And the rich want those scraps too? Because that is about all they have left to take from us. I don’t begrudge the honest person who went out and made their money for themselves. What I do not like is the creation of a wealthy class who is favored over the middle class who built and made this country what it is.
It is the people who got their hands dirty who built this country, not the rich guys pulling strings. Money does not do a damn thing by itself, the rich have to pay someone to do what they themselves can not. Who is more important? The people who own a company or the people who make the company run?
Too often people answer this saying that the people who own the company are the important ones. Nope. The company does not do squat until they pay people to make it happen. The focus is on the business when it is actually the people of the country who make the business what it is.
Businesses do nothing until people make it happen. But our government has done everything they can to favor business over the worker, and in the process they have destroyed the basis for our strong economy.
Sorry for the rant, but I am sick of being on the sidelines watching our country being taken apart, dollar by dollar.
I agree with the rant. The remorseless arrogance and avarice of those who have turned America into a supply-side Sodom and greed-is-good Gommorah is staggering. Hopefully people are beginning to wake up.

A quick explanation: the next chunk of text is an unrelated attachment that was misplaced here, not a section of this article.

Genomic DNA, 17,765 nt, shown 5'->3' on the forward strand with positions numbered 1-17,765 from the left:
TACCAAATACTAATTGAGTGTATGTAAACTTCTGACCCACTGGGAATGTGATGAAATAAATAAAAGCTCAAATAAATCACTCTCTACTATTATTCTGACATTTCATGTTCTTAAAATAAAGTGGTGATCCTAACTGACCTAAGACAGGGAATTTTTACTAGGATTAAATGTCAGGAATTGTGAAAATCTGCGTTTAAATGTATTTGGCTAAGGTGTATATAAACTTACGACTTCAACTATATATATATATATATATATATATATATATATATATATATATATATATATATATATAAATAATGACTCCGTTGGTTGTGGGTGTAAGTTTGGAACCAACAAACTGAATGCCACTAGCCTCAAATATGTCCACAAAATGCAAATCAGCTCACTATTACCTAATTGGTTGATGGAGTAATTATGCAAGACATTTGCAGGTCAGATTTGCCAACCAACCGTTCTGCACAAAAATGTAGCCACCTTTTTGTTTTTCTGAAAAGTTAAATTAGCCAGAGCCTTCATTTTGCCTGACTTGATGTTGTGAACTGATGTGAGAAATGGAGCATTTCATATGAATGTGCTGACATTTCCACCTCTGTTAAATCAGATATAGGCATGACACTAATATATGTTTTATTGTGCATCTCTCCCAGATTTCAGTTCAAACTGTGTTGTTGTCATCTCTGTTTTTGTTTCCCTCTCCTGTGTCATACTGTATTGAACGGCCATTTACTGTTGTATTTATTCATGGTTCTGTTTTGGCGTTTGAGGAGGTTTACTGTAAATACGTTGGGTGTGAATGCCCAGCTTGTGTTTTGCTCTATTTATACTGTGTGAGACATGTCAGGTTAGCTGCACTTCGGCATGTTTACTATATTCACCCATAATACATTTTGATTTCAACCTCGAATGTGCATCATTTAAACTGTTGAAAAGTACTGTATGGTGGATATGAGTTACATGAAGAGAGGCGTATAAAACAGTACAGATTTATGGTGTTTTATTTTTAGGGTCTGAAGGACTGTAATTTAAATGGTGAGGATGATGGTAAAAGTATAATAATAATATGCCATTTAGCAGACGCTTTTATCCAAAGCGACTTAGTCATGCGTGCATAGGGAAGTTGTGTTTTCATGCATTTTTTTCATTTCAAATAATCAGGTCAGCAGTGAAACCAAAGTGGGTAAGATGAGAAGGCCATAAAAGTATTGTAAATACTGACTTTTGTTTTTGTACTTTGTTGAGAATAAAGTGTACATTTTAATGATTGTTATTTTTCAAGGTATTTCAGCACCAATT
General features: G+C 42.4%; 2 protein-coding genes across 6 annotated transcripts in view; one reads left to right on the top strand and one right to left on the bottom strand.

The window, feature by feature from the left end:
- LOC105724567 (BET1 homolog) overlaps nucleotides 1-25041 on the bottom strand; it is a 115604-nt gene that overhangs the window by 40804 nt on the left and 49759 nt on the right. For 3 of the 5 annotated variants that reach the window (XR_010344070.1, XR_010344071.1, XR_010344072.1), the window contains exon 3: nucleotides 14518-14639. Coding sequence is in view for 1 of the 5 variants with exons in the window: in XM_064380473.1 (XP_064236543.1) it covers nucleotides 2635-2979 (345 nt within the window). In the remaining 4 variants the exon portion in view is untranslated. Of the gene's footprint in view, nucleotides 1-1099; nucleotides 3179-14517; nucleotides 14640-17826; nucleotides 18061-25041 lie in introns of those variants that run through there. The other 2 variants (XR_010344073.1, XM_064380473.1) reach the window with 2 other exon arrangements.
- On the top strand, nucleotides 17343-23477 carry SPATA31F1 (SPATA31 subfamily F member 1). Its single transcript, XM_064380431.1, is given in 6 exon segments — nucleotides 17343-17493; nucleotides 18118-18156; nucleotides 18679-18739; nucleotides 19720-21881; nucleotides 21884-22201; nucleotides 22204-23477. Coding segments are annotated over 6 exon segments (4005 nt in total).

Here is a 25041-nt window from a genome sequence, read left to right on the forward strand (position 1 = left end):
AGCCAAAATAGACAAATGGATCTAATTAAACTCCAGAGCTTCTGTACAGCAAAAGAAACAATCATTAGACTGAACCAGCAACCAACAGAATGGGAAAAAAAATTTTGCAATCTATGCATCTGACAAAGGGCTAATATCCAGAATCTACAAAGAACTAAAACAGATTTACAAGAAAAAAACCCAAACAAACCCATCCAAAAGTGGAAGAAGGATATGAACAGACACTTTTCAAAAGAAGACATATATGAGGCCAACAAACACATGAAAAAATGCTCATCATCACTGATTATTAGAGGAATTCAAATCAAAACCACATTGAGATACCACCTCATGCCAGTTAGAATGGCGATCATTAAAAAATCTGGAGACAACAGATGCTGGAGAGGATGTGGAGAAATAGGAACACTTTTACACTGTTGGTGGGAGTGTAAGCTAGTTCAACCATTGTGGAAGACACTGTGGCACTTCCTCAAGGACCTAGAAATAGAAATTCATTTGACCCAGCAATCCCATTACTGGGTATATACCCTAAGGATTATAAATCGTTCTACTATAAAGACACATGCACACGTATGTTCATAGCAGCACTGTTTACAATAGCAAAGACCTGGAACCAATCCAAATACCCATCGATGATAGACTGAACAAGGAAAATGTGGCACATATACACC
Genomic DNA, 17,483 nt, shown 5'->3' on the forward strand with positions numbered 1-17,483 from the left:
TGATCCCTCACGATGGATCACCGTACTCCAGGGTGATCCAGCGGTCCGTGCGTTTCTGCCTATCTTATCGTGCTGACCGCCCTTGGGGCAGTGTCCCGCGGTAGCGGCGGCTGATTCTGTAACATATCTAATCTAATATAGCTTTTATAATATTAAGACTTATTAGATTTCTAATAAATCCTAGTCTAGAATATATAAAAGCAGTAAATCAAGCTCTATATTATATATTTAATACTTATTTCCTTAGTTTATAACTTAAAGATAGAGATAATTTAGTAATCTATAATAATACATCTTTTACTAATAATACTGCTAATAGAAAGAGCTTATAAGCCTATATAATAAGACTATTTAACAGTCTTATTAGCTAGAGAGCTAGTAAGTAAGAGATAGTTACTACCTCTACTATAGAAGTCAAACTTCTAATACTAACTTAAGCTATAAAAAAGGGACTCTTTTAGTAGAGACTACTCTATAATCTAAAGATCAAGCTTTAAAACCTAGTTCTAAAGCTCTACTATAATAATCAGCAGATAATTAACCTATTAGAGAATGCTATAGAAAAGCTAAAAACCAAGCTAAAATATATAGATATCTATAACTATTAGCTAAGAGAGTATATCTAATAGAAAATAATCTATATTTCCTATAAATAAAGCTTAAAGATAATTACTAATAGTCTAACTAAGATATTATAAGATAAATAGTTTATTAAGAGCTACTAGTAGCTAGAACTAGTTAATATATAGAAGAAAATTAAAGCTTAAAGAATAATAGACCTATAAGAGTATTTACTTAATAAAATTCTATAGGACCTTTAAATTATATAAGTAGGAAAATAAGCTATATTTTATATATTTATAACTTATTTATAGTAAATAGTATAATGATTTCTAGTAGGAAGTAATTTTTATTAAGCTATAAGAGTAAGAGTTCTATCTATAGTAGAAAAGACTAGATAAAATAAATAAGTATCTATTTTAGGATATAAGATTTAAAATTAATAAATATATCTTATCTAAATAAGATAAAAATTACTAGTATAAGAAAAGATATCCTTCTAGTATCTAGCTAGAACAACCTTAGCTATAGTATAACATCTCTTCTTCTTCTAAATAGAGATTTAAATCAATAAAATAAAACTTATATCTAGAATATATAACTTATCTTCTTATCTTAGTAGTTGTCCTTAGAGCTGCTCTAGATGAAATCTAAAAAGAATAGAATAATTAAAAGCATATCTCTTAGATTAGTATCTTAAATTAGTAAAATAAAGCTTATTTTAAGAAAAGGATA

I don’t think anybody could have predicted that people would spend like drunken sailors AND covet McMansions AND go to private colleges when a state school would do as well AND pay $100 to see a fucking rock concert AND give business to a TOTALLY bogus company like Starbucks.
We are our own worst enemies.
Thumbnail history: in 1980, Americans had a choice between Jimmy Carter, a man who told them it would take hard work and sacrifice to carry on the American enterprise, and Ronald Reagan, a man who told them they could repeal the laws of economics. Since the American people voted for Ronald Reagan, the United States has run a solid trade deficit (yes, even during the boom years of the Clinton presidency), and a government accounts deficit for most of the period. At the same time, government policies and economic trends generated greater and greater economic inequality.